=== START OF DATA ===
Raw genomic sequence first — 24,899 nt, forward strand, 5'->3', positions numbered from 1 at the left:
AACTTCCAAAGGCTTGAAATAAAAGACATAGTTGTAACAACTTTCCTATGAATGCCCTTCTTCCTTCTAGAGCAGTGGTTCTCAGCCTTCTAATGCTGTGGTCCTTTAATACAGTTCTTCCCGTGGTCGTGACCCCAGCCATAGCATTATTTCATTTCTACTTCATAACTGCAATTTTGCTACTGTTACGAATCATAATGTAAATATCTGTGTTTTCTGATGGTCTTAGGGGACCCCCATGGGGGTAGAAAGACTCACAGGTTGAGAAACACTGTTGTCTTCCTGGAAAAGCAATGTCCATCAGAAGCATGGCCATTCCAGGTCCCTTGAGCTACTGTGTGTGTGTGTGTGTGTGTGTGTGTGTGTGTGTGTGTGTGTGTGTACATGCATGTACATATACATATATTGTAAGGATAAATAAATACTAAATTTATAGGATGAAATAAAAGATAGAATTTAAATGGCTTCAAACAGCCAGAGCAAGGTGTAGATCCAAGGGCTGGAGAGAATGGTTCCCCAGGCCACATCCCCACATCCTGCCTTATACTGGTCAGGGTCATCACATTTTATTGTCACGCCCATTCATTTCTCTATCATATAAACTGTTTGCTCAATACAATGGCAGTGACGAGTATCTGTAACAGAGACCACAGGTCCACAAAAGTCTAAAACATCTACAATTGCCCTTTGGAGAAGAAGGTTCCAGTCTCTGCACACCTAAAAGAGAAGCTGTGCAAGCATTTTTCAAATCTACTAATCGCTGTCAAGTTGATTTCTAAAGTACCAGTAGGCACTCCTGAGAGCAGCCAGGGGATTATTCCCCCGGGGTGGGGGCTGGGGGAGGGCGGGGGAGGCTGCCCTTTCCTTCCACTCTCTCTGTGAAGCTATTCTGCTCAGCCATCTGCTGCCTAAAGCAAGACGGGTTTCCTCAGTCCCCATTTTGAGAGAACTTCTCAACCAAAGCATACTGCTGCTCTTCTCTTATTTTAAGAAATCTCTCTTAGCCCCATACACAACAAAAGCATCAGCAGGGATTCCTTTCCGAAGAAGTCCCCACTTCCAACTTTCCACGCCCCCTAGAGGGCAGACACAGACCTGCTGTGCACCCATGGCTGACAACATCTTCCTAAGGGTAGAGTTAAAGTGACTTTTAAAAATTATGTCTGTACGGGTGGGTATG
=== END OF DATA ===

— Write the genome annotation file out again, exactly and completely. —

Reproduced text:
Raw genomic sequence first — 24,899 nt, forward strand, 5'->3', positions numbered from 1 at the left:
AACTTCCAAAGGCTTGAAATAAAAGACATAGTTGTAACAACTTTCCTATGAATGCCCTTCTTCCTTCTAGAGCAGTGGTTCTCAGCCTTCTAATGCTGTGGTCCTTTAATACAGTTCTTCCCGTGGTCGTGACCCCAGCCATAGCATTATTTCATTTCTACTTCATAACTGCAATTTTGCTACTGTTACGAATCATAATGTAAATATCTGTGTTTTCTGATGGTCTTAGGGGACCCCCATGGGGGTAGAAAGACTCACAGGTTGAGAAACACTGTTGTCTTCCTGGAAAAGCAATGTCCATCAGAAGCATGGCCATTCCAGGTCCCTTGAGCTACTGTGTGTGTGTGTGTGTGTGTGTGTGTGTGTGTGTGTGTGTGTGTGTACATGCATGTACATATACATATATTGTAAGGATAAATAAATACTAAATTTATAGGATGAAATAAAAGATAGAATTTAAATGGCTTCAAACAGCCAGAGCAAGGTGTAGATCCAAGGGCTGGAGAGAATGGTTCCCCAGGCCACATCCCCACATCCTGCCTTATACTGGTCAGGGTCATCACATTTTATTGTCACGCCCATTCATTTCTCTATCATATAAACTGTTTGCTCAATACAATGGCAGTGACGAGTATCTGTAACAGAGACCACAGGTCCACAAAAGTCTAAAACATCTACAATTGCCCTTTGGAGAAGAAGGTTCCAGTCTCTGCACACCTAAAAGAGAAGCTGTGCAAGCATTTTTCAAATCTACTAATCGCTGTCAAGTTGATTTCTAAAGTACCAGTAGGCACTCCTGAGAGCAGCCAGGGGATTATTCCCCCGGGGTGGGGGCTGGGGGAGGGCGGGGGAGGCTGCCCTTTCCTTCCACTCTCTCTGTGAAGCTATTCTGCTCAGCCATCTGCTGCCTAAAGCAAGACGGGTTTCCTCAGTCCCCATTTTGAGAGAACTTCTCAACCAAAGCATACTGCTGCTCTTCTCTTATTTTAAGAAATCTCTCTTAGCCCCATACACAACAAAAGCATCAGCAGGGATTCCTTTCCGAAGAAGTCCCCACTTCCAACTTTCCACGCCCCCTAGAGGGCAGACACAGACCTGCTGTGCACCCATGGCTGACAACATCTTCCTAAGGGTAGAGTTAAAGTGACTTTTAAAAATTATGTCTGTACGGGTGGGTATG